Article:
Send to:

Choose Destination
See comment in PubMed Commons below
J Crohns Colitis. 2014 Sep;8(9):1030-42. doi: 10.1016/j.crohns.2014.01.028. Epub 2014 Feb 21.

Health-related quality of life improves during one year of medical and surgical treatment in a European population-based inception cohort of patients with inflammatory bowel disease--an ECCO-EpiCom study.

Author information

  • 1Digestive Disease Centre, Medical Section, Herlev University Hospital, Copenhagen, Denmark. Electronic address:
  • 2Digestive Disease Centre, Medical Section, Herlev University Hospital, Copenhagen, Denmark.
  • 3Division of Gastroenterology and Hepatology, University Hospital Center Zagreb, University of Zagreb School of Medicine, Zagreb, Croatia.
  • 4Nicosia Private Practice, Nicosia, Cyprus.
  • 5IBD Center ISCARE, Charles University, Prague, Czech Republic.
  • 6Gastroenterology Department, Hospital České Budějovice, České Budějovice, Czech Republic.
  • 7Department of Medicine, Amager Hospital, Amager, Denmark.
  • 8Department of Medicine, Herning Central Hospital, Herning, Denmark.
  • 9Medical Department, Viborg Regional Hospital, Viborg, Denmark.
  • 10Medical Department, Viborg Regional Hospital, Viborg, Denmark; Medical Department, Hospital of Southern Jutland, Aabenraa, Denmark; Institute of Regional Health Research, University of Southern Denmark, Odense, Denmark.
  • 11Department of Medicine V, Hepatology and Gastroenterology, Aarhus University Hospital, Aarhus, Denmark.
  • 12Department of Medical Gastroenterology, Odense University Hospital, Odense, Denmark.
  • 13Division of Endocrinology and Gastroenterology, Tartu University Hospital, Tartu, Estonia.
  • 14Medical Department, The National Hospital of the Faroe Islands, Torshavn, Faroe Islands.
  • 15Department of Gastroenterology and Alimentary Tract Surgery, Tampere University Hospital, Tampere, Finland.
  • 161st Division of Internal Medicine and Division of Gastroenterology, Medical School, University of Ioannina, Ioannina, Greece.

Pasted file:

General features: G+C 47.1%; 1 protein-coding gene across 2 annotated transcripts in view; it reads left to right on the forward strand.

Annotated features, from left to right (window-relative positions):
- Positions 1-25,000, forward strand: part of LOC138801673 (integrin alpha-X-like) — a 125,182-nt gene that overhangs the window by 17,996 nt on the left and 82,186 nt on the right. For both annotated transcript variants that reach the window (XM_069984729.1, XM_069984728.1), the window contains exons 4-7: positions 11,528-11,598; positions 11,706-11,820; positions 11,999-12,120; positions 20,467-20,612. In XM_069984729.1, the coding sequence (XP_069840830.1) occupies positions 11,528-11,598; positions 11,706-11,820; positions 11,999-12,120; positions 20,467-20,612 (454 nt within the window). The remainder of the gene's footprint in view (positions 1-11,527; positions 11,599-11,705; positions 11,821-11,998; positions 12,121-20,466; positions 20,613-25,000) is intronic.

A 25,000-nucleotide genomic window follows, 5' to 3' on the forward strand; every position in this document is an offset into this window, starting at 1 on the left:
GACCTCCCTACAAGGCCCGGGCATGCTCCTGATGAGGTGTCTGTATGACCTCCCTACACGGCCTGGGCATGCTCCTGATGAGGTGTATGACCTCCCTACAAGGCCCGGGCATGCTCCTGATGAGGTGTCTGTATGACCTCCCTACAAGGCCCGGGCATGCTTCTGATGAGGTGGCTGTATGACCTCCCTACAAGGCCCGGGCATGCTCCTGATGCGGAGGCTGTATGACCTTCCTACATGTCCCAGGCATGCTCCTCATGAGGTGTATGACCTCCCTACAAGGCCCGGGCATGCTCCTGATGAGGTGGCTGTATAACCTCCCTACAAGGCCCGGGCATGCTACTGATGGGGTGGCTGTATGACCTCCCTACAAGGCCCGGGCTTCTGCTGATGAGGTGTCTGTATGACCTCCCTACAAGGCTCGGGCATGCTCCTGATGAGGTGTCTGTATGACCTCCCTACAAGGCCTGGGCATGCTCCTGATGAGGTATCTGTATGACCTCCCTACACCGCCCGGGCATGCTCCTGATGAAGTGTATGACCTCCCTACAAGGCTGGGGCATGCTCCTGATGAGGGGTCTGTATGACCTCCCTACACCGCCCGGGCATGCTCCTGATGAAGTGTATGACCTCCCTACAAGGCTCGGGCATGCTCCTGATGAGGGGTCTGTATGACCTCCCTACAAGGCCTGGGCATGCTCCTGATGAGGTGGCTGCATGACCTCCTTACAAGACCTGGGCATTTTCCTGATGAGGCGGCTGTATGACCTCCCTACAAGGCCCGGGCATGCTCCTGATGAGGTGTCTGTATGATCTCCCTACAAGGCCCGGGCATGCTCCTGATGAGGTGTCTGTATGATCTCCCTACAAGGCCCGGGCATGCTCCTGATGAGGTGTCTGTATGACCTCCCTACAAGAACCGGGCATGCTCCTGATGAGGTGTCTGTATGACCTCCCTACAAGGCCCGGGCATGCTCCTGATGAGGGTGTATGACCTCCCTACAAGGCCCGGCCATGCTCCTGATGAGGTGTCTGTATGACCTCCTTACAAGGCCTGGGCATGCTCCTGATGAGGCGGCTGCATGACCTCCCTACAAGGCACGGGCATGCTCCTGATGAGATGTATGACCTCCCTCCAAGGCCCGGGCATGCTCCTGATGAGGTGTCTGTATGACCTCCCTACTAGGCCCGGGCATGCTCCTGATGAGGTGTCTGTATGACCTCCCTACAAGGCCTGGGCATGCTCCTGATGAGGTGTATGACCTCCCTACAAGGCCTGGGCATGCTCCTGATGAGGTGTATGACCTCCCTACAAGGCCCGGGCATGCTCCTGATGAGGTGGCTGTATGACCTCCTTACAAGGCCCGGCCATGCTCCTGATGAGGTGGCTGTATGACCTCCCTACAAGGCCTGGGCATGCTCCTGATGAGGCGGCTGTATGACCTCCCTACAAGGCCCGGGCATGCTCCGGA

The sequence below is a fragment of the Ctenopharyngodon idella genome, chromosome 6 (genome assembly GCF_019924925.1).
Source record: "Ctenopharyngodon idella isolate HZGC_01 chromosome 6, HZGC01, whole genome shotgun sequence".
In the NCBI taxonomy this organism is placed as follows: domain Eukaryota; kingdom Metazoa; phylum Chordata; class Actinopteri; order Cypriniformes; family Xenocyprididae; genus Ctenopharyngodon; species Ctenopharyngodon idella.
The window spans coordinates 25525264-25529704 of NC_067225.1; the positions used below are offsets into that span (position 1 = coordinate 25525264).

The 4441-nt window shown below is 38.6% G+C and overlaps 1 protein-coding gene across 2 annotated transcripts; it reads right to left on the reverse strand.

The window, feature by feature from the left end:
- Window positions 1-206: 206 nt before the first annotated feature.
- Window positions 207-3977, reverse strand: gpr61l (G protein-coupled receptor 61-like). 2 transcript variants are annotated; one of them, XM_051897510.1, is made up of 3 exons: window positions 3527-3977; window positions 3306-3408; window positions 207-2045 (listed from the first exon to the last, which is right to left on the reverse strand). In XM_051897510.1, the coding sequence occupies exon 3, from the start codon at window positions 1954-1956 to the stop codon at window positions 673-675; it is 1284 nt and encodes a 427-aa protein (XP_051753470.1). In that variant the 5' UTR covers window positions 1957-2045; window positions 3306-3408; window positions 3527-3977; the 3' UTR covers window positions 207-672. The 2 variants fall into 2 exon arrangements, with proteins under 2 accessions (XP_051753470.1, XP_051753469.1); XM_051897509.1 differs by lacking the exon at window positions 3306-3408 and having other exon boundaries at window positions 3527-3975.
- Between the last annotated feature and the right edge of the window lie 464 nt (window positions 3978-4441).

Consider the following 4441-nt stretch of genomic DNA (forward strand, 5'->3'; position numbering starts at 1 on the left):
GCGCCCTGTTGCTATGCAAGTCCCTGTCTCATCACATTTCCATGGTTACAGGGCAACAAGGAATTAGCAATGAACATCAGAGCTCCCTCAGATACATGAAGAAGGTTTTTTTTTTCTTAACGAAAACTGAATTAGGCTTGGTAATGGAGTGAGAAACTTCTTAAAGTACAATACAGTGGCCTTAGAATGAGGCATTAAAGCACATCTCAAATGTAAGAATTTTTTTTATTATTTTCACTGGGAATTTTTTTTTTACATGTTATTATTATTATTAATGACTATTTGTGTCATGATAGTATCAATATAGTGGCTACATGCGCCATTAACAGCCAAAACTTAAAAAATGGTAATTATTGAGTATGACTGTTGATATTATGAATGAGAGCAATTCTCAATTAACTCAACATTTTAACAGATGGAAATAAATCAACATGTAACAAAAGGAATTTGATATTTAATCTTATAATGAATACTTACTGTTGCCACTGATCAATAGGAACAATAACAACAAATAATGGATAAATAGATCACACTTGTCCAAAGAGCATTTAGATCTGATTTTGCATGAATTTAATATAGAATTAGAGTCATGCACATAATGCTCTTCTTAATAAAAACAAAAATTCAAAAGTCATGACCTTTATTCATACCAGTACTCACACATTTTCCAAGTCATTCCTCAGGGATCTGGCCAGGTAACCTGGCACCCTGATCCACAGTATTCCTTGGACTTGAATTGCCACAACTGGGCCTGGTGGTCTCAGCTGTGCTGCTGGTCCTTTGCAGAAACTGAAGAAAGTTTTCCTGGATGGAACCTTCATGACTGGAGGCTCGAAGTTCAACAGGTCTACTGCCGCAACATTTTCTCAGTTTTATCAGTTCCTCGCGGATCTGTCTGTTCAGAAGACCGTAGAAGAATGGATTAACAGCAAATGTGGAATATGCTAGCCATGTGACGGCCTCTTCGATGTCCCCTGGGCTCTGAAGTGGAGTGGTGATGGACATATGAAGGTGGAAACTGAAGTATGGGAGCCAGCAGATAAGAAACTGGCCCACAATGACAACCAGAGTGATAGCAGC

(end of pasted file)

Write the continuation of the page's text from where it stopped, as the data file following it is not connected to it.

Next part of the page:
• 17Medical Department, Dronning Ingrids Hospital, Nuuk, Greenland.
  • 18Department of Medicine, Csolnoky F. Province Hospital, Veszprem, Hungary.
  • 19Department of Internal Medicine, Section of Gastroenterology and Hepatology, The National University Hospital, Reykjavik, Iceland.
  • 20Department of Gastroenterology, Adelaide and Meath Hospital, TCD, Dublin, Ireland.
  • 21Department of Gastroenterology and Hepatology, Soroka Medical Center and Ben Gurion University of the Negev, Beer Sheva, Israel; Department of Gastroenterology and Hepatology, Ben Gurion University of the Negev, Beer Sheva, Israel.
  • 22U.O. Gastroenterologia ed Endoscopia Digestiva, Ospedale Morgagni - Pierantoni, Forlì, Italy; On behalf of the EpiCom Northern Italy centre based in Crema & Cremona, Firenze, Forlì, Padova and Reggio Emilia, Italy.
  • 23U.O. Medicina 3° e Gastroenterologia, Azienda Ospedaliera Arcispedale S. Maria Nuova, Reggio Emilia, Italy; On behalf of the EpiCom Northern Italy centre based in Crema & Cremona, Firenze, Forlì, Padova and Reggio Emilia, Italy.
  • 24Institute for Digestive Research, Lithuanian University of Health Sciences, Kaunas, Lithuania.
  • 25Department of Gastroenterology, State University of Medicine and Pharmacy of the Republic of Moldova, Chisinau, Republic of Moldova.
  • 26Hospital de Vale de Sousa, Porto, Portugal.